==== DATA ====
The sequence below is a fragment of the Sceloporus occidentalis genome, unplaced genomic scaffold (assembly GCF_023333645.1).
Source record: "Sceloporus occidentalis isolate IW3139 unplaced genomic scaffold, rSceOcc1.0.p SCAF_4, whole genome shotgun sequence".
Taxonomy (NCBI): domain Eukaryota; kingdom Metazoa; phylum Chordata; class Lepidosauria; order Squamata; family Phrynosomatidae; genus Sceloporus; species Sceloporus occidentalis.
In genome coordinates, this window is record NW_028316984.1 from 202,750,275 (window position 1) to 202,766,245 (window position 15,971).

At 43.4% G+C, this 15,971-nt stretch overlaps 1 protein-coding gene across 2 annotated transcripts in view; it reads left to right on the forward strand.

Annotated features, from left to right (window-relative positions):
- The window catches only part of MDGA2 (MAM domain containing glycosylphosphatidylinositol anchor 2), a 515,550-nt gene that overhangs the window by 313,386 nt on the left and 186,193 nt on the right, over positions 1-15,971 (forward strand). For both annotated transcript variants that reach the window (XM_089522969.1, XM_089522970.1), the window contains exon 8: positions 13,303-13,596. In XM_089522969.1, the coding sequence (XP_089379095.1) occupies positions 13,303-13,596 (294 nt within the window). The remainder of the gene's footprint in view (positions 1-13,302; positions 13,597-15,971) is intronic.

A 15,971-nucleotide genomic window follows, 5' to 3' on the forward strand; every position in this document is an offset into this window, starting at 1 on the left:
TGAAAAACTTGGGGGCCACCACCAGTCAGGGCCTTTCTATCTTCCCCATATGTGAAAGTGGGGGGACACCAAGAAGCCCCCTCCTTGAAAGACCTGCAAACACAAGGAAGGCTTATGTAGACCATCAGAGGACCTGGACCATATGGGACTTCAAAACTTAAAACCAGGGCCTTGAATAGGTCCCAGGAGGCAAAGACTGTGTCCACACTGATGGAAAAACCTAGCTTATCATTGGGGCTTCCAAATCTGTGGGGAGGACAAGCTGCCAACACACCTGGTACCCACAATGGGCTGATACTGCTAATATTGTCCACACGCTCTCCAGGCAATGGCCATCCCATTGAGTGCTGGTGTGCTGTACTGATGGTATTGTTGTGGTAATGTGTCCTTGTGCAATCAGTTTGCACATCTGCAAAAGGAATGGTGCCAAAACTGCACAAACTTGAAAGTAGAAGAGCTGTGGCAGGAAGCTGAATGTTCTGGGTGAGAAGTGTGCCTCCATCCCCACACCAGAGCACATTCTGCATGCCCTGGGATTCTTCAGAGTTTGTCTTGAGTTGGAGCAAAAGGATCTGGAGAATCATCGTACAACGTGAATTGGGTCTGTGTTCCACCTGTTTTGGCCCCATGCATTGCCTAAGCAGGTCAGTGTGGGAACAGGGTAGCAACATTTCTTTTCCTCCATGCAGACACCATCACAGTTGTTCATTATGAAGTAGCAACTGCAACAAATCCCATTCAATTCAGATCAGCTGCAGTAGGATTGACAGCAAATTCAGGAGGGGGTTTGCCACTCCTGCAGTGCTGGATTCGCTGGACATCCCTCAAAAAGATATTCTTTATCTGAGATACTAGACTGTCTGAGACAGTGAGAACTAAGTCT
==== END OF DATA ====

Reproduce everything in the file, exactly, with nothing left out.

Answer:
The sequence below is a fragment of the Sceloporus occidentalis genome, unplaced genomic scaffold (assembly GCF_023333645.1).
Source record: "Sceloporus occidentalis isolate IW3139 unplaced genomic scaffold, rSceOcc1.0.p SCAF_4, whole genome shotgun sequence".
Taxonomy (NCBI): domain Eukaryota; kingdom Metazoa; phylum Chordata; class Lepidosauria; order Squamata; family Phrynosomatidae; genus Sceloporus; species Sceloporus occidentalis.
In genome coordinates, this window is record NW_028316984.1 from 202,750,275 (window position 1) to 202,766,245 (window position 15,971).

At 43.4% G+C, this 15,971-nt stretch overlaps 1 protein-coding gene across 2 annotated transcripts in view; it reads left to right on the forward strand.

Annotated features, from left to right (window-relative positions):
- The window catches only part of MDGA2 (MAM domain containing glycosylphosphatidylinositol anchor 2), a 515,550-nt gene that overhangs the window by 313,386 nt on the left and 186,193 nt on the right, over positions 1-15,971 (forward strand). For both annotated transcript variants that reach the window (XM_089522969.1, XM_089522970.1), the window contains exon 8: positions 13,303-13,596. In XM_089522969.1, the coding sequence (XP_089379095.1) occupies positions 13,303-13,596 (294 nt within the window). The remainder of the gene's footprint in view (positions 1-13,302; positions 13,597-15,971) is intronic.

A 15,971-nucleotide genomic window follows, 5' to 3' on the forward strand; every position in this document is an offset into this window, starting at 1 on the left:
TGAAAAACTTGGGGGCCACCACCAGTCAGGGCCTTTCTATCTTCCCCATATGTGAAAGTGGGGGGACACCAAGAAGCCCCCTCCTTGAAAGACCTGCAAACACAAGGAAGGCTTATGTAGACCATCAGAGGACCTGGACCATATGGGACTTCAAAACTTAAAACCAGGGCCTTGAATAGGTCCCAGGAGGCAAAGACTGTGTCCACACTGATGGAAAAACCTAGCTTATCATTGGGGCTTCCAAATCTGTGGGGAGGACAAGCTGCCAACACACCTGGTACCCACAATGGGCTGATACTGCTAATATTGTCCACACGCTCTCCAGGCAATGGCCATCCCATTGAGTGCTGGTGTGCTGTACTGATGGTATTGTTGTGGTAATGTGTCCTTGTGCAATCAGTTTGCACATCTGCAAAAGGAATGGTGCCAAAACTGCACAAACTTGAAAGTAGAAGAGCTGTGGCAGGAAGCTGAATGTTCTGGGTGAGAAGTGTGCCTCCATCCCCACACCAGAGCACATTCTGCATGCCCTGGGATTCTTCAGAGTTTGTCTTGAGTTGGAGCAAAAGGATCTGGAGAATCATCGTACAACGTGAATTGGGTCTGTGTTCCACCTGTTTTGGCCCCATGCATTGCCTAAGCAGGTCAGTGTGGGAACAGGGTAGCAACATTTCTTTTCCTCCATGCAGACACCATCACAGTTGTTCATTATGAAGTAGCAACTGCAACAAATCCCATTCAATTCAGATCAGCTGCAGTAGGATTGACAGCAAATTCAGGAGGGGGTTTGCCACTCCTGCAGTGCTGGATTCGCTGGACATCCCTCAAAAAGATATTCTTTATCTGAGATACTAGACTGTCTGAGACAGTGAGAACTAAGTCT